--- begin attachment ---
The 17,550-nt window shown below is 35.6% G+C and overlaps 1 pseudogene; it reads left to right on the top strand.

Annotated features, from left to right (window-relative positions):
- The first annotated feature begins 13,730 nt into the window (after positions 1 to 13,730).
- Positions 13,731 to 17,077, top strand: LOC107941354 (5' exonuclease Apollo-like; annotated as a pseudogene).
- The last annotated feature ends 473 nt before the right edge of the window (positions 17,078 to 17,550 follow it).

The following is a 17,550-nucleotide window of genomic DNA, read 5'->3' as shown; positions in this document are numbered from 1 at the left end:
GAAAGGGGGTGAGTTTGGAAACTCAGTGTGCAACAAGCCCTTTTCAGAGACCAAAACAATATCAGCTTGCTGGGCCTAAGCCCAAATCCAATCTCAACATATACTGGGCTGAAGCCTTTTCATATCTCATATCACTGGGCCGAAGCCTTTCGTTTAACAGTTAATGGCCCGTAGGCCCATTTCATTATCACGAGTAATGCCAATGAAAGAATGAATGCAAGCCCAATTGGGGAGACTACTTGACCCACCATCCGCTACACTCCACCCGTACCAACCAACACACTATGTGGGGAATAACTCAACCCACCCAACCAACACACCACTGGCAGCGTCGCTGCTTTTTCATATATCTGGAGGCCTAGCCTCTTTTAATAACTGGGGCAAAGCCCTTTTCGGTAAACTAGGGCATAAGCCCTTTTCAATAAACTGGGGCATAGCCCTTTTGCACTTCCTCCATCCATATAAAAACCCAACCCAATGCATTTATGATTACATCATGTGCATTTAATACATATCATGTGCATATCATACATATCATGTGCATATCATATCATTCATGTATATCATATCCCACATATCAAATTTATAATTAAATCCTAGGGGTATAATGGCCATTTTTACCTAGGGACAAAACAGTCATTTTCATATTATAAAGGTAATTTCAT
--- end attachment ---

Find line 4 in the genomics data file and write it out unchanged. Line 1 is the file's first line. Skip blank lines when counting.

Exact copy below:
- Positions 13,731 to 17,077, top strand: LOC107941354 (5' exonuclease Apollo-like; annotated as a pseudogene).